At this time of year it can be very difficult to know what to get for people at Christmas. When you are 15 or 20 years married or more and the collective libido may not be what it used to be, there is always a temptation for a female to buy her partner a good book which might stop him bothering her trying all night to do what he used to do all night.
If you feel that is the case in your relationship, an enjoyable read that you could suggest is a new book just out for the Christmas market by John Scally, called The Best of the West.
The text is made up from a collection of interviews with some of the GAA greats of Connacht over the past fifty years and more. Men like Henry Kenny, Tony McManus, Peter Ford, Kevin McStay, Kevin Walsh, Sean and Dermot Flanagan, Dermot Earley, Willie Joe Padden, Pat Lindsay, John Maughan, Harry Keegan, T.J. Kilgannon and a few men who have sadly departed this world like Sean Purcell, Enda Colleran and the late John Morley help you to skip along the pages. There are a few hurlers thrown in for good measure too such as Noel Lane, Sylvie Linnane, Sean Duggan and Iggy Clarke, while Alan Kerins and Roscommon’s John Tiernan also feature for their terrific work in other fields of endeavour.
For Scally this was in many ways a labour of love as it must have taken an enormous amount of man hours to collate all the information and research. The result is an enjoyable read, packaged in a very well presented hard back with a the foreword by the multi-tasking Mayo man, John O’Mahony who would have known and played with and trained many of the men interviewed.
There are some very pleasant and witty anecdotes laced throughout the book and it is some of those that will bring the biggest laughs to those who stick to their guns and go through the 232 pages, which are easily leafed. The interview with former Galway midfielder Brian Talty is especially lively and he relives the key incidents from the 1983 final. However, it is commentary on former team-mate Billy Joyce, uncle of Padraig, that are very humourous. Talty describes Joyce as a genuine wit and some of his stories confirm that fact. Before a big game in Croke Park, Billy Joyce asked some of his team-mates: “Did ye ring the airport?” Talty did not know what he was on about, so asked him – “why would we phone the airport?” Billy replied: “To tell them not to have airplanes flying over Croke Park. I’m going to be jumping so high, I don’t want to be in collision with any of them!”
Another quick one liner from Joyce, concerned a day Galway were playing Roscommon in Pearse Stadium on an atrocious wet day. Before the throw-in one of their midfielders said to Billy: “ “Tis an awful wet day for football.” Billy looked at him and said: “You don’t have to worry about it. You won’t be in it for very long.”
The Mayo men
The respective interviews from Mayo Advertiser columnist John Maughan and former Mayo star Kevin O’Neill are also very interesting and their different perspectives of the reason why O’Neill did not feature much in Mayo’s championship teams when John wore the Bainisteoir bib in the All-Ireland finals of 1996 and 1997 are definitely worth a read.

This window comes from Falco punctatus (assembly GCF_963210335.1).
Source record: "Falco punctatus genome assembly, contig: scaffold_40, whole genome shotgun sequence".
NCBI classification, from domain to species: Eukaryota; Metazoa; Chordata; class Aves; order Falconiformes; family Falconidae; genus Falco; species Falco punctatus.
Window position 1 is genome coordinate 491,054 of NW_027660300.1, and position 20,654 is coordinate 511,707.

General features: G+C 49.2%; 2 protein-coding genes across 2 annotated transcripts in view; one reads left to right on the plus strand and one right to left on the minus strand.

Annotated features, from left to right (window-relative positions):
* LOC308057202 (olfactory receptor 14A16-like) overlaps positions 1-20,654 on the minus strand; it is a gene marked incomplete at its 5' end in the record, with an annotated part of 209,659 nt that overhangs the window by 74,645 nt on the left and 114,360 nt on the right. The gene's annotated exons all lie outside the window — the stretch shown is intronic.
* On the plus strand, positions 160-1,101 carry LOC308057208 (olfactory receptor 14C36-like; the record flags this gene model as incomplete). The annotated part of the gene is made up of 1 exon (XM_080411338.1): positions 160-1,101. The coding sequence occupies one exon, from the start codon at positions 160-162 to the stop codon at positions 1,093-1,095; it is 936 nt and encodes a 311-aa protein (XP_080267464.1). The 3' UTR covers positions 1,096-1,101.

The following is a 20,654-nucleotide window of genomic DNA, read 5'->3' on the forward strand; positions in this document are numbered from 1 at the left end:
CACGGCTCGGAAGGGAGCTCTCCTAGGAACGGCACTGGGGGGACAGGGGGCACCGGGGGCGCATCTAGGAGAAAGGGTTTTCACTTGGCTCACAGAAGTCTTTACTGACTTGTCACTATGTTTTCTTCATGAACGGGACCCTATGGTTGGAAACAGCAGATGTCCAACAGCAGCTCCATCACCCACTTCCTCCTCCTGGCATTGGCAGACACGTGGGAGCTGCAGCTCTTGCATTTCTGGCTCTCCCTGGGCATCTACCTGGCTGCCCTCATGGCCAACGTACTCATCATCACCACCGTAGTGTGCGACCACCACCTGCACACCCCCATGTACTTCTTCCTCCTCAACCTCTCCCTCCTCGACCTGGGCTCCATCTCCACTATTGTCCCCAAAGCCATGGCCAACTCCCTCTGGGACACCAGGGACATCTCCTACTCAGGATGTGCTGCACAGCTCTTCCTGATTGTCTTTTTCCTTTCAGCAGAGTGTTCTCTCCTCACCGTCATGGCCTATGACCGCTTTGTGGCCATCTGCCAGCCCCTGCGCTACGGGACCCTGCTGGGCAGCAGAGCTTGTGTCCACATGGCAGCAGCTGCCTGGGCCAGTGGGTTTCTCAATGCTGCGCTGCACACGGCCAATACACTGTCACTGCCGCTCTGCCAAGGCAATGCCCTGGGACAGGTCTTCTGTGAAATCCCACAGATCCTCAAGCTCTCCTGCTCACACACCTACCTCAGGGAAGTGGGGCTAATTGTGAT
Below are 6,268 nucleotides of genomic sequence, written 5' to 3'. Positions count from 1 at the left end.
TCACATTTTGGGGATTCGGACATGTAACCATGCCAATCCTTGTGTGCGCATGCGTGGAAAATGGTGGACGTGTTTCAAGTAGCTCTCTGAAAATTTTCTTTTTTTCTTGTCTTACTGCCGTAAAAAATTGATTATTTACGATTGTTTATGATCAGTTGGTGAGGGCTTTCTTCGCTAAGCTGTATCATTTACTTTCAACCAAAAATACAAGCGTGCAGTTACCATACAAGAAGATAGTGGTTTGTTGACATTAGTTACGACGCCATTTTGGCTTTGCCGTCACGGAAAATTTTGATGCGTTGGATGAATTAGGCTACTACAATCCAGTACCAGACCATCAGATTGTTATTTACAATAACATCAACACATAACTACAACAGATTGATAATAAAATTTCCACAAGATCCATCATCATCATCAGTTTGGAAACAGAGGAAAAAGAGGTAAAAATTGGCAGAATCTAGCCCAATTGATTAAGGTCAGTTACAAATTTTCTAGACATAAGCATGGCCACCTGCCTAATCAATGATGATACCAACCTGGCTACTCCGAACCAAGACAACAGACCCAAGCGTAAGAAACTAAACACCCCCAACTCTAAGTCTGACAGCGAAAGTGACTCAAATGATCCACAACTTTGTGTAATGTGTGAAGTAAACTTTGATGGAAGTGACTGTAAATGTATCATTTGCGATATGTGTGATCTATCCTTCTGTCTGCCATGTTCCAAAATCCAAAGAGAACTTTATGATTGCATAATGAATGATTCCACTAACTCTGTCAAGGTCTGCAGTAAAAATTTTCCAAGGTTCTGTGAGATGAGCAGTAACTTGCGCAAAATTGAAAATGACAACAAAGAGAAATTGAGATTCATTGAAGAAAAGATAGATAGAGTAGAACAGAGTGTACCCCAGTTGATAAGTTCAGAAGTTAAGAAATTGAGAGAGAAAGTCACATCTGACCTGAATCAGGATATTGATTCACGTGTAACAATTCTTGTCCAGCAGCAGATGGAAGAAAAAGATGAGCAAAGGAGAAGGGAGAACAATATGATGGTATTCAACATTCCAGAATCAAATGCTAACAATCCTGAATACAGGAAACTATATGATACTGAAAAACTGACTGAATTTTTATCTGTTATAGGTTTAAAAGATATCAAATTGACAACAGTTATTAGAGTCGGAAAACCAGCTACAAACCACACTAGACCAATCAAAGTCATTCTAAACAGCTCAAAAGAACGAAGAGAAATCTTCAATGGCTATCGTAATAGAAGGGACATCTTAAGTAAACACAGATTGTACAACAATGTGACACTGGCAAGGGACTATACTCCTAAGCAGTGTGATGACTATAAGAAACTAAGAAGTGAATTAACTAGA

Maughan is as usual extremely frank and points out how he was astounded at the sort of form that Kevin produced for Mayo in 2006. He also points out that – “I had absolutely no agenda. If I felt he was one of my best players surely I would have brought him on if I thought he could help us win an All-Ireland? I think if you asked most people close to the scene they say I made the right call.”
Mayo’s Liam McHale also serves up a very enjoyable and interesting few pages. Liam is a man who wears his heart on his sleeve and he leaves no-one in any doubt about his desire to some day manage Mayo. He confirms that in his interview, “I’d love to manage Mayo some day. As a player I dreamed of winning an All-Ireland. I still have that dream – but now to do so as a coach. I think I would do a good job if I got the chance.” You have to respect someone who is that honest and lays his cards on the table. I have always had good time for McHale since Corofin played Ballina in 1998 in the club championship. We played them a month or two after Galway had won the All-Ireland. Before the throw-in of the club game, McHale made it his business to come over to congratulate myself and goalkeeper Martin McNamara on our achievement with Galway. It could not have been an easy thing to do in light of his own personal disappointments in 1996 and 1997, and I appreciated him for his decency and manliness in doing so. A lot of other players were not so gracious in the circumstances. McHale’s assessment of Ciaran McDonald in his interview is unreservedly positive and he describes him as an extremely nice and generous individual.
The big midfielder also tells a story that he thinks is symptomatic of Mayo’s misfortunes in Croke Park in recent years. “Before the 2004 All-Ireland, I saw that there were great odds on Alan Dillon to score the first goal. I called my wife, Sinead, and asked her to place a big bet for me. After five minutes, Alan right on cue, scored the first goal in the game and I did a dance of joy. Afterwards I learned that Sinead had forgotten to place the bet”. It just goes to prove the point, if you’re not in, you can’t win. Or is that a hazardous comment to make in Mayo this week?